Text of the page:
Do you really have to pay property taxes?

Generally speaking, you are required to pay property taxes. There are some exemptions that you should know—namely, homestead exemptions, religious and nonprofit exemptions, disability exemptions, and senior exemptions. 

Homestead exemptions

Homestead exemptions allow you to pay less in property taxes for a primary home that you live in for a majority of a year. Homestead exemptions do not apply to vacation homes or investment properties. 

Homestead exemptions also do not exist in every state. Instead, states have their own unique homestead tax exemption amounts and percentages that are worth researching.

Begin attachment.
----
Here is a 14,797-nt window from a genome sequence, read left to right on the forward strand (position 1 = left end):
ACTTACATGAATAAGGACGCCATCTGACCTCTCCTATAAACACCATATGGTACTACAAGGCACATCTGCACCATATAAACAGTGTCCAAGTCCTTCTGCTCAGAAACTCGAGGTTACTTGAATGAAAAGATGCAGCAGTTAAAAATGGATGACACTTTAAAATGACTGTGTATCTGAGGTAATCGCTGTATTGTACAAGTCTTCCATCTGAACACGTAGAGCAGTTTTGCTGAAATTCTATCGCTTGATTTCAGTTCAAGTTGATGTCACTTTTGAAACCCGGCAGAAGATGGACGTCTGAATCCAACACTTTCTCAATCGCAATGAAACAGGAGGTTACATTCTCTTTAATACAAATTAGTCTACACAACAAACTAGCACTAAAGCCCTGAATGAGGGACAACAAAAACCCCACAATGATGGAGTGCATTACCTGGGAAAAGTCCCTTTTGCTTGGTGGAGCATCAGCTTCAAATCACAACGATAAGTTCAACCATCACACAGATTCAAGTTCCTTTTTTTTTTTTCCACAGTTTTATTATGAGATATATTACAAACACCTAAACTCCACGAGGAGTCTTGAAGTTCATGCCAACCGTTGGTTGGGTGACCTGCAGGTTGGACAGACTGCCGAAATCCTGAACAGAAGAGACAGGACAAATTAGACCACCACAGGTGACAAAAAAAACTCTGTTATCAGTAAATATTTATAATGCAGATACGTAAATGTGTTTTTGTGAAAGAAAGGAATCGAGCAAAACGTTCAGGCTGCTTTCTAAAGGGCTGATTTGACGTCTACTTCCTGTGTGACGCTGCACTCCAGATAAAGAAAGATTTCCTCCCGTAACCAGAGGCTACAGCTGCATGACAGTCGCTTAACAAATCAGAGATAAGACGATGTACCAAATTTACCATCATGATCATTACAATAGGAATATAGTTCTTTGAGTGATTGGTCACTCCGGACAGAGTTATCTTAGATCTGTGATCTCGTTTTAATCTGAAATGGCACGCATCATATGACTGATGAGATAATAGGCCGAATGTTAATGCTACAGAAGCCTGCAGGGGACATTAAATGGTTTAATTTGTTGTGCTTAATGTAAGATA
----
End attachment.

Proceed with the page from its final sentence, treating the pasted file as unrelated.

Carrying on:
Religious and non-profit exemptions

Religious institutions like churches and non-profit organizations are not required to pay federal, state, or local taxes. In addition, land that charitable institutions occupy is exempt from property taxes with specifics depending on the size and nature of the property. 

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Disability exemptions

People on disability or disabled veterans may also be exempt from paying property taxes. In most cases, the specific exemption is tied to disability ratings. 

For instance, if you’re considered a fully disabled veteran by the U.S. Department of Veterans Affairs, you may be exempt from all of your property tax costs. If you’re considered only partially disabled, your exemption will reflect the extent of your disability as determined by the government.

Senior exemptions